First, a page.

By Dana Gross
Do you remember the first time you tried an avocado? For many North Americans and Europeans, their first time exposure to the vitamin E rich fruit must have arrived sometime around the early 2000s. Certainly, the avocado didn’t just spring up out of nowhere, though it unquestionably seems to be just about everywhere now! (Try and find us five restaurants or cafes in your city that don’t have avocado as an attractive ingredient on their menus!) The fruit is a nutrient powerhouse and has become a healthy-diet staple – but are there consequences to this? Avocados have become a year-round must-have – who’s affected most from this creamy mass production?
Avocado has been a staple in Mexican cuisine for around 10,000 years. But as the fruit has grown in popularity around the world, so has demand, which has increased production. Unfortunately, the avocado boom has led to major deforestation in places like Jujucato, Mexico, which is an ideal region for avocado growth. The demand for avocado has grown to such extremes that in only 12 years, exports to the United States alone rocketed from $60 million to $1.5 billion – yes billion. While you may be thinking these figures sound great for the Mexican economy, in truth, the avocado workers rioted from such extremely low rates of pay. This is partially responsible for the increase in avocado prices we see in the supermarkets today.
Avocados are only a seasonal fruit in California, whereas in various regions in Mexico, there are suitable conditions to grow avocados all year round. Initially, there were strict regulations against fruits imported from Mexico, which were then lifted in the early 1990s. Loosening the law truly opened the avocado floodgates. By 2000, avocados imported by the United States rose to 40% however by 2014, it more than doubled to 85%!
The residents around Jujucato and Lake Zirahuen have expressed their disturbance with the recent years’ deforestation and the increased illness for those living close to the avocado orchards. Experts believe the drastic increase in student illness is directly linked to chemicals used on the farms running into their groundwater and rivers, which are utilized by the locals daily. Michoacán is another region in Mexico that contributes to the massive amounts of avocados exported to the United States and other countries around the world. Several of the avocado orchards in these regions are now a result of harmful illegal deforestation and are presumably run by mexican drug-gangs who realized the desirable economic return on such a high-demand product. They are said to have even burned down independent avocado orchards who refuse to work with the gangs.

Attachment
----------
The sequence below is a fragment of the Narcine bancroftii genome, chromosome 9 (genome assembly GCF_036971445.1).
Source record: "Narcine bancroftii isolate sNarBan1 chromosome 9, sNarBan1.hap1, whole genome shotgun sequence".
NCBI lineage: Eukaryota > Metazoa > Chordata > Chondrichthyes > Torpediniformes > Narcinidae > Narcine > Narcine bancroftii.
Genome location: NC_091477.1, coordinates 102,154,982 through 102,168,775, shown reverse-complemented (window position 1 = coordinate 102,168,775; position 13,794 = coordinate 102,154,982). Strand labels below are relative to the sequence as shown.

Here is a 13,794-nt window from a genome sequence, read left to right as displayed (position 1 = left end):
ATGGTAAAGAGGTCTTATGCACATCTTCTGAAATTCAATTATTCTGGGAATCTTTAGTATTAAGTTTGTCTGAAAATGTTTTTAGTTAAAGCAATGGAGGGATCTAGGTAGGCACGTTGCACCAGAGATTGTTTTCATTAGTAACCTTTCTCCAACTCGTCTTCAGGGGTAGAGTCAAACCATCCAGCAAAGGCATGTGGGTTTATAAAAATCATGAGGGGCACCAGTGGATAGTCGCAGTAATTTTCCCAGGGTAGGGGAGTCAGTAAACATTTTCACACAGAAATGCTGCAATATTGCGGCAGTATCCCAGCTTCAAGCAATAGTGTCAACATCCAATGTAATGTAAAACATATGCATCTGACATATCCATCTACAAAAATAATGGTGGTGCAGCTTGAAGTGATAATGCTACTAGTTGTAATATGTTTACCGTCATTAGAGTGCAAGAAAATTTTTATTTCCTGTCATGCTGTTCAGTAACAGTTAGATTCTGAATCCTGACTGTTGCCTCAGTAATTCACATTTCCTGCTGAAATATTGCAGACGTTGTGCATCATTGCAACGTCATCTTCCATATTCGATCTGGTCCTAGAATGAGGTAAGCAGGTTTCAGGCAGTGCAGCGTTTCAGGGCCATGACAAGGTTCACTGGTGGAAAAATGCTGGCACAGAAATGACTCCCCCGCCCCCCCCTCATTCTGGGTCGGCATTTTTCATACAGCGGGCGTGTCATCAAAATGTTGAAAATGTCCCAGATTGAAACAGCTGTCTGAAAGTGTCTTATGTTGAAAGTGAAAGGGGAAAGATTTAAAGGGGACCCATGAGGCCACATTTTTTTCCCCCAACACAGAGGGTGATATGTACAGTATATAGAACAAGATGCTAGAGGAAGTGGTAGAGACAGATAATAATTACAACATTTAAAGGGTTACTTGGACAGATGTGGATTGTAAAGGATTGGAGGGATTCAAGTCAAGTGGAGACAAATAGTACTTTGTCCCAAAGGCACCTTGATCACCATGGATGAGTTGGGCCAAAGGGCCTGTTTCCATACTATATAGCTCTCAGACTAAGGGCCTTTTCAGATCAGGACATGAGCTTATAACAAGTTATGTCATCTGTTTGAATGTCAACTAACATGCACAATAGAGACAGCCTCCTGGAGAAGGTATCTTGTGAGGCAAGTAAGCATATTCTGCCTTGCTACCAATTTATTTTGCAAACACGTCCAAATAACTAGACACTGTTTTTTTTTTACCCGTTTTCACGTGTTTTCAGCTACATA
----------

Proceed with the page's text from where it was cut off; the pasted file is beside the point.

Because the demand is ever so promising and continuously growing, more and more land and water are sought after in order to continue providing this richly green fruit. In only one region in Mexico, almost 1,000 hectares of forest have been torn down and converted into agricultural landscapes. On a not-so-small scale, this destroys vastly important ecosystems. On a larger scale however, if these numbers continue to grow, the entire world will be at risk. Like the bees, other insects, plants, and animals that depend on the pollen and natural resources of the forest to reproduce and flourish will quickly become endangered, not only in western Mexico but all around the world.
In countries like Israel, Chile, and South Africa the most alarming problem when it comes to avocado orchards is water. An avocado farm needs an estimated 2,000 liters of water to produce one kilo of avocados. It’s been reported that rivers have dried up in regions in Chile known for mass-producing avocados. Illegal underground water systems have been discovered, which supply water to several private plantations. The Chileans living around these regions report high instances of illness due to extreme drought, which in turn forces them to use dirty water – if any at all.
In recent years China has joined the avocado consumption market, whose demands are ever-increasing with growing popularity. Chile, Mexico, and Peru are some of China’s largest avocado suppliers and in recent years, Columbia has been trying to uncover ways to access the Chinese market with their avocado production. And though, many growers claim this is a fantastic opportunity for their countries economy, the real question is, who is reaping the benefits and is the vastly expanding market truly safe and sustainable?
So what can you do?
First and foremost, the best thing you can do is be educated on the subject. We all love avocados, and while we might not be ready to give them up entirely, one way to make a positive impact would be to only purchase or eat avocados when they’d be in season in California – from May to August – and to eat them less often. According to HAC Dietitian, Jeannie Versagli, good substitutes for avocado include chia seeds, hummus, and nut butters such as almond and cashew.